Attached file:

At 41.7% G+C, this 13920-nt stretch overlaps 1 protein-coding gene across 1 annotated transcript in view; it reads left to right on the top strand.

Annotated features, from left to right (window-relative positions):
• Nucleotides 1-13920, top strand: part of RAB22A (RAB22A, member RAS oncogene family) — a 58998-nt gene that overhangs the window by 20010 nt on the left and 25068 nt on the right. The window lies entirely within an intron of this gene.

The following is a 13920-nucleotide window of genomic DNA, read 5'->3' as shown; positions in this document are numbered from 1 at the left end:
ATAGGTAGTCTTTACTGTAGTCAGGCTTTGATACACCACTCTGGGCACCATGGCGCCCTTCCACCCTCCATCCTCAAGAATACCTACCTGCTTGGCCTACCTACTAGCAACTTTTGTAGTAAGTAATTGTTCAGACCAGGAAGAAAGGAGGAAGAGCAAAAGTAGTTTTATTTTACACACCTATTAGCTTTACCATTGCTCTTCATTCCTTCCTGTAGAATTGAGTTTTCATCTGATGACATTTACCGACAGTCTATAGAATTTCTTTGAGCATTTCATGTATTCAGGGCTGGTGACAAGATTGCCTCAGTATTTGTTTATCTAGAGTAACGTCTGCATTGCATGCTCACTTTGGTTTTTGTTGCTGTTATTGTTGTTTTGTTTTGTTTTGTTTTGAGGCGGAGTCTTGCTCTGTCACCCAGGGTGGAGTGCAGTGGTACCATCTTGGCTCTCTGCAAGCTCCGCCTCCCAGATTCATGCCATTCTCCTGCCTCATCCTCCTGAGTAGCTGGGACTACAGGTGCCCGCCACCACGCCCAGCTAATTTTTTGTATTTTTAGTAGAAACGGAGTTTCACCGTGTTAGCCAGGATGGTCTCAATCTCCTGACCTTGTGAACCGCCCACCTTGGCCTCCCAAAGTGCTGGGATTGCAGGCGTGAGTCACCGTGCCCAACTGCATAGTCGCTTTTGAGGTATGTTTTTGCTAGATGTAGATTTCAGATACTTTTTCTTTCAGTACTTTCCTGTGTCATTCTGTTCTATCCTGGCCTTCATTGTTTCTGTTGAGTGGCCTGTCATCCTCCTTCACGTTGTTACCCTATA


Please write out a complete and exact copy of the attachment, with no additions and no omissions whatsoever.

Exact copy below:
At 41.7% G+C, this 13920-nt stretch overlaps 1 protein-coding gene across 1 annotated transcript in view; it reads left to right on the top strand.

Annotated features, from left to right (window-relative positions):
• Nucleotides 1-13920, top strand: part of RAB22A (RAB22A, member RAS oncogene family) — a 58998-nt gene that overhangs the window by 20010 nt on the left and 25068 nt on the right. The window lies entirely within an intron of this gene.

The following is a 13920-nucleotide window of genomic DNA, read 5'->3' as shown; positions in this document are numbered from 1 at the left end:
ATAGGTAGTCTTTACTGTAGTCAGGCTTTGATACACCACTCTGGGCACCATGGCGCCCTTCCACCCTCCATCCTCAAGAATACCTACCTGCTTGGCCTACCTACTAGCAACTTTTGTAGTAAGTAATTGTTCAGACCAGGAAGAAAGGAGGAAGAGCAAAAGTAGTTTTATTTTACACACCTATTAGCTTTACCATTGCTCTTCATTCCTTCCTGTAGAATTGAGTTTTCATCTGATGACATTTACCGACAGTCTATAGAATTTCTTTGAGCATTTCATGTATTCAGGGCTGGTGACAAGATTGCCTCAGTATTTGTTTATCTAGAGTAACGTCTGCATTGCATGCTCACTTTGGTTTTTGTTGCTGTTATTGTTGTTTTGTTTTGTTTTGTTTTGAGGCGGAGTCTTGCTCTGTCACCCAGGGTGGAGTGCAGTGGTACCATCTTGGCTCTCTGCAAGCTCCGCCTCCCAGATTCATGCCATTCTCCTGCCTCATCCTCCTGAGTAGCTGGGACTACAGGTGCCCGCCACCACGCCCAGCTAATTTTTTGTATTTTTAGTAGAAACGGAGTTTCACCGTGTTAGCCAGGATGGTCTCAATCTCCTGACCTTGTGAACCGCCCACCTTGGCCTCCCAAAGTGCTGGGATTGCAGGCGTGAGTCACCGTGCCCAACTGCATAGTCGCTTTTGAGGTATGTTTTTGCTAGATGTAGATTTCAGATACTTTTTCTTTCAGTACTTTCCTGTGTCATTCTGTTCTATCCTGGCCTTCATTGTTTCTGTTGAGTGGCCTGTCATCCTCCTTCACGTTGTTACCCTATA